Wednesday, June 2, 2010
Phone Books Returned to Dex!
Post and photos by the Hawthorne Hawkman
About a week and a half ago, I picked up over twenty-five phone books from vacant properties in only part of the Hawthorne neighborhood. I'd been meaning to get rid of those right away and get back out there to fill the trunk up with more, but stuff happens. So I finally got around to dropping these off at Dex early this morning.
The sign at their Maple Grove headquarters is pictured above, as well as the location in the phone book. I liked the poetic irony of using their product for nothing else except the act of determining where to return dozens of unwanted phone books.
On my way to the building, I pondered whether I ought to act like a supremely PO'd bird of prey, or put on my happy face. So I walked into the third floor lobby and...
...decided to play nice. I used the tone of voice and overall demeanor that once convinced not one, not two, but THREE municipal employees to stay past 4:30 on a Friday to help me with some mortgage documents.
I introduced myself and said I lived and worked in the Hawthorne neighborhood in north Minneapolis, and that one Saturday I noticed quite a few phone books that were left at properties that were clearly abandoned. When I said I had somewhere around thirty of those phone books in my trunk and gosh, I'd sure like to return them, THAT got the receptionist's attention.
She went and got one of their marketers to help me unload the phone books from my trunk. This woman was incredibly grateful that I took the time to do this, and pleased that I was being so cordial. I said that at least the first time I spoke with them about this issue, I didn't want to just drive by and throw the phone books at their building. "We've had that happen," she said.
I explained to this woman that we see this a lot, and that Dex phone books have appeared on clearly vacant properties across NoMi over the past two weeks. These aren't just phone books that owners or occupants at the houses have neglected to pick up, these are ones that based on the BOARDS ON WINDOWS AND DOORS should never have been delivered in the first place.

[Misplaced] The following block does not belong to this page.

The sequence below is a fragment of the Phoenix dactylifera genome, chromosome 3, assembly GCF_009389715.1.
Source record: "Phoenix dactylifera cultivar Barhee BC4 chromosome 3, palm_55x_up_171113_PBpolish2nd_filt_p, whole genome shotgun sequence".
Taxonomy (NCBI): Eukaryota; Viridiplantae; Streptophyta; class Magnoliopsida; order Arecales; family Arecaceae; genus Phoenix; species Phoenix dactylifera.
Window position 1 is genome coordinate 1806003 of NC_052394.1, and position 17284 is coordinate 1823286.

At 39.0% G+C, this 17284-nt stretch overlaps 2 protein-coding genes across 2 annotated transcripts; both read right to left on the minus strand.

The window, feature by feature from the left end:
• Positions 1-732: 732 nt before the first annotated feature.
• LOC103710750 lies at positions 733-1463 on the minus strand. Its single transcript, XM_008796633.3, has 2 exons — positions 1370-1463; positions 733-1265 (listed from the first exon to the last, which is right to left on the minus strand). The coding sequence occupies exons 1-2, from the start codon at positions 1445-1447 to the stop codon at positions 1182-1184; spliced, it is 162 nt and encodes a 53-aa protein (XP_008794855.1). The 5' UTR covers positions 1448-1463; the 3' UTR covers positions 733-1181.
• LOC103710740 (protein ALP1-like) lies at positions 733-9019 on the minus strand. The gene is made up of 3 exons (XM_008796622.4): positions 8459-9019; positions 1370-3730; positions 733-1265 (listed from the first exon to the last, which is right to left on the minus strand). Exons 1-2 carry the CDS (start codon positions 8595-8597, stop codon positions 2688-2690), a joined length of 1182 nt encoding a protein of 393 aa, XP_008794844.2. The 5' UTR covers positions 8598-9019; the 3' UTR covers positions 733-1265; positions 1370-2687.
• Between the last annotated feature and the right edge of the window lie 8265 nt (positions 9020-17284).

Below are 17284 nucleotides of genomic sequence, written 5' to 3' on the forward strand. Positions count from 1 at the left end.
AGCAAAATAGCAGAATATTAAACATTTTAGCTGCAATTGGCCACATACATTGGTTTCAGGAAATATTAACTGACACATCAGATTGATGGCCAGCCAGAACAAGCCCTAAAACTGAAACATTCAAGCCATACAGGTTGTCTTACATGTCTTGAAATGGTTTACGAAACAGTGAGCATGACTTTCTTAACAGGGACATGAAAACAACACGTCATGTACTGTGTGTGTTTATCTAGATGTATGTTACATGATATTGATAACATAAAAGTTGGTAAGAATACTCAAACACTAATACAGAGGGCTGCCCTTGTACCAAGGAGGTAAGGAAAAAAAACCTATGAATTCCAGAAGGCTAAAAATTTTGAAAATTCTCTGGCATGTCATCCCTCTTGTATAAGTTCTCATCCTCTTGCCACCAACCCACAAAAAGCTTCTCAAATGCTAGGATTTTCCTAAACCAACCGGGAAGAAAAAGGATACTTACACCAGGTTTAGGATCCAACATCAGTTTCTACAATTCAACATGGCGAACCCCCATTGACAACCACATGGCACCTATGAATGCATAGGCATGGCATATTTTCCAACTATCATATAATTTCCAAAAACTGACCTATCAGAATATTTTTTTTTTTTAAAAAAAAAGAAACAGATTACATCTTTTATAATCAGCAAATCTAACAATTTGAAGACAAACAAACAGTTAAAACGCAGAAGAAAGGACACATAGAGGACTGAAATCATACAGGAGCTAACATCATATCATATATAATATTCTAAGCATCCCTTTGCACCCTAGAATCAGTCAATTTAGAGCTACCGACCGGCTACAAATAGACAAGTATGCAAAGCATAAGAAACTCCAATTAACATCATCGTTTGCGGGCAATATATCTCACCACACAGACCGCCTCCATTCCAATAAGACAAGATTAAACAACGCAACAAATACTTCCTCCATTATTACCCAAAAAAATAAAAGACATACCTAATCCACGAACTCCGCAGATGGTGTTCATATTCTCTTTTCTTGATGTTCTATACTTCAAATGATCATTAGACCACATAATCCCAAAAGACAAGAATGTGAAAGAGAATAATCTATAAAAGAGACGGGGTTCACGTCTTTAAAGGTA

The main areas where I'd seen them were between Plymouth Ave N and Lowry Ave N, which is what I'd told this woman when she said she would have a delivery person go back and pick them up. I graciously pointed out that at least the ones I was returning were still dry and usable, whereas the other phone books were probably pretty wet - not just from the rain, but let's just say that cats don't use phone books for the same things people do.
I was brought into the loading garage, and we unloaded my haul. Once again, I asked her if Dex would send someone out to pick the phone books up from vacant properties, and was told that they'd get their delivery people to look into it. I also suggested that perhaps the delivery people should get paid not just on straight-up units distributed, but by getting credit for a delivery when they mark a house as vacant.
And let's talk about numbers for a minute: In the area where I picked up 25 phone books (roughly half of Hawthorne), there were 35 properties registered as condemned or boarded and vacant. Some of these properties were duplexes and had two or more phone books left there, but still, it comes out to a phone book at over 70% of the vacant properties in NoMi. I've also got a dot map that marks each condemned/boarded property. Counting dots gets tiresome after a while though, so I'm going to estimate this as between 350 and 400, knowing that even the 400 number is probably an undercount.
Still, 70% of 400 comes out to an estimate of 280. But this round of Dex phone books contains three different ones in the same bag. So now we've got over 800 phone books left at vacant properties in NoMi by ONE COMPANY ALONE. How much waste is that?
In fairness, the Dex representative did say they would go back and try to pick them up. After a week or so, if you see a Dex phone book sitting at a vacant property in your neighborhood, call 763-971-7195 and let them know about it.